Antimutagens and anticarcinogens in foods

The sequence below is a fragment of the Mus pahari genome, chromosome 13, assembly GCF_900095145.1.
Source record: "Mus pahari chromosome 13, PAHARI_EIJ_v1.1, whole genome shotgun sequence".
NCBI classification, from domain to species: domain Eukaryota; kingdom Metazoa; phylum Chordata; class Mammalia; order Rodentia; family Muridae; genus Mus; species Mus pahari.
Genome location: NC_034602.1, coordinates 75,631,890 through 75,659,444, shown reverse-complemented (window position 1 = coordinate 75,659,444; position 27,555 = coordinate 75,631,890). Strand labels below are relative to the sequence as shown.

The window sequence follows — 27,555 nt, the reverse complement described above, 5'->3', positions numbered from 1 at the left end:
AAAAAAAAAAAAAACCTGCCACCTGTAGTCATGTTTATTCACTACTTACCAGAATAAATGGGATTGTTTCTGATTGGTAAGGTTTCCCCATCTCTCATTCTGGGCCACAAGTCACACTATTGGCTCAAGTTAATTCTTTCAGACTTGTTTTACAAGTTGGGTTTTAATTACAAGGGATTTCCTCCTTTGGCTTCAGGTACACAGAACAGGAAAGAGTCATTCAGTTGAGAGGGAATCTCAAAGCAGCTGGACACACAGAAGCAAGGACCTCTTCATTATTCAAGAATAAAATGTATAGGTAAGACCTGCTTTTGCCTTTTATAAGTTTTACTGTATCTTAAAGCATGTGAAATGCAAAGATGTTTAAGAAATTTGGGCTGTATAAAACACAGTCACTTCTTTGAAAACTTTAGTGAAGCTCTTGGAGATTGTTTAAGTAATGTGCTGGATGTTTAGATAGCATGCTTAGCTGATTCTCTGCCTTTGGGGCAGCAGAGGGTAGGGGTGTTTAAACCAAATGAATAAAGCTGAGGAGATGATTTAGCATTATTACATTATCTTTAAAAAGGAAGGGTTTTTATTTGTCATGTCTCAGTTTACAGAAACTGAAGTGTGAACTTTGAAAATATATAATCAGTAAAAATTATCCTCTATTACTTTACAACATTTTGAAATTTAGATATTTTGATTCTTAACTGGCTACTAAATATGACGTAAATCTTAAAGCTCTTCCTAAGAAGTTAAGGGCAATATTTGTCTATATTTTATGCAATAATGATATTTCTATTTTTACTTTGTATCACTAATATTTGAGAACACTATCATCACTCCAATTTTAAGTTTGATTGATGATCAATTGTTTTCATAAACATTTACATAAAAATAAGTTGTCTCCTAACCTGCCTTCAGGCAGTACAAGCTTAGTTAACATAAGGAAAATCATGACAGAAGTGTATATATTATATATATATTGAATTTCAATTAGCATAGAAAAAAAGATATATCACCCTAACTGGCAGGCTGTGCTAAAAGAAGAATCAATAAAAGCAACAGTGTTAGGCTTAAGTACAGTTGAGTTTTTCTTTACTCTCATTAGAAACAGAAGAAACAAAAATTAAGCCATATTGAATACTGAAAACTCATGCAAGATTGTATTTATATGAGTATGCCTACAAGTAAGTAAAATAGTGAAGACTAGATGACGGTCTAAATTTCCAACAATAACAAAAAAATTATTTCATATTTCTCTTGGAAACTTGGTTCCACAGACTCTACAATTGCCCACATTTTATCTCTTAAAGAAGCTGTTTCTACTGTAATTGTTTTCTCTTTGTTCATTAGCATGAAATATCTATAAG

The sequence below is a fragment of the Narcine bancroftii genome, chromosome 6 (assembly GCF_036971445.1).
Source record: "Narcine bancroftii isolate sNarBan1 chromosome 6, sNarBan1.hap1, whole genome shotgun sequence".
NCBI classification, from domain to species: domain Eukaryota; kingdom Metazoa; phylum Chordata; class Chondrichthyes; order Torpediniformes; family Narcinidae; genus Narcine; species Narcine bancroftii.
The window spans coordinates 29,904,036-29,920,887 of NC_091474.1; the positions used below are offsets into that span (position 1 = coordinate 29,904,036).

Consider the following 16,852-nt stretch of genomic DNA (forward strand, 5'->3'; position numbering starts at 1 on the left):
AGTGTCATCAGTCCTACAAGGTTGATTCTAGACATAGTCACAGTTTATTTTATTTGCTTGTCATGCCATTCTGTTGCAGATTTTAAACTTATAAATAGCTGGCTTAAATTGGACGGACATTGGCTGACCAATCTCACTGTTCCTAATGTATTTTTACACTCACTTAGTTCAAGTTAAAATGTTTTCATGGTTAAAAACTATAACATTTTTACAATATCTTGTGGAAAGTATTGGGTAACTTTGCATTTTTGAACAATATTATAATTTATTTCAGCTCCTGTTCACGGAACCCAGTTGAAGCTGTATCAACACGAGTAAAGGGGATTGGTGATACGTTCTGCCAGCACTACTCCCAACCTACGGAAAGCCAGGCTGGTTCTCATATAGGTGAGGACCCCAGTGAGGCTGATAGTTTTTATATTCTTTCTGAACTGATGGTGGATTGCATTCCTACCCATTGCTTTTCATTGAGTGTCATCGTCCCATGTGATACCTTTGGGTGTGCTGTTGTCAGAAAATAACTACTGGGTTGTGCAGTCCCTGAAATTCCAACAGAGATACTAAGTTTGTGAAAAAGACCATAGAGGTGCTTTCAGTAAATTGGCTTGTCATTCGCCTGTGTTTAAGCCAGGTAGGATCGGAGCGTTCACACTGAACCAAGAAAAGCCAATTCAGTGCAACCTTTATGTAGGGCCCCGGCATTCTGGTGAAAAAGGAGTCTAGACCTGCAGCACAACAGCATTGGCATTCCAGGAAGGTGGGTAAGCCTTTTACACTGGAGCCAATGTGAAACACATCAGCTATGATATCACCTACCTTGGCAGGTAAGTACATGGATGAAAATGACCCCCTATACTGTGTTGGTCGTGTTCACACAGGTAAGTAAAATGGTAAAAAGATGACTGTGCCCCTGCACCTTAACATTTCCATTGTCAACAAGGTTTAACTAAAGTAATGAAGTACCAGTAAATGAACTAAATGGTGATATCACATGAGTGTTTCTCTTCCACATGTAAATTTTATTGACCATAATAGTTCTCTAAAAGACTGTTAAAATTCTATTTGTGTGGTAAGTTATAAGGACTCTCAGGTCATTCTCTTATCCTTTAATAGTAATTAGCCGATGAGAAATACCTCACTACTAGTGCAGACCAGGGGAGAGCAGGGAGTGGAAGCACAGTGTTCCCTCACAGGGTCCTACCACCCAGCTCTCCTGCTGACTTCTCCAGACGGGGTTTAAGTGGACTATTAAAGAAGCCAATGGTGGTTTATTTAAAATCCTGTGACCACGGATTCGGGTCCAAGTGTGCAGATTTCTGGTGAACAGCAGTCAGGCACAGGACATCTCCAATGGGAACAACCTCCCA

Abstract The role of dietary factors in the prevention of major chronic diseases, cancer in particular, is under intensive investigation by many laboratories around the world. Evidence from epidemiological studies and tests in laboratory animals suggests that food consumed by the general population contains certain ingredients that may have a role in reduction of the incidence of cancer. It has been observed that a number of regular food components, belonging to different chemical groups, do possess cancer preventive and/or beneficial outcomes for some other diseases; these chemicals, therefore, are frequently collectively known as 'chemopreventers'. The mode of action of most chemopreventers is still unknown, although it appears that many of them are antioxidants, and as such, they may scavenge free radicals, formed either during the preparation of food, or by biological processes in the body. As free radicals damage lipids, proteins, cell membranes and DNA, their removal could prevent development of certain chronic diseases, particularly cancer or atherosclerosis. This review summarizes recent developments in the search for beneficial effects of regular food ingredients in prevention of cancer.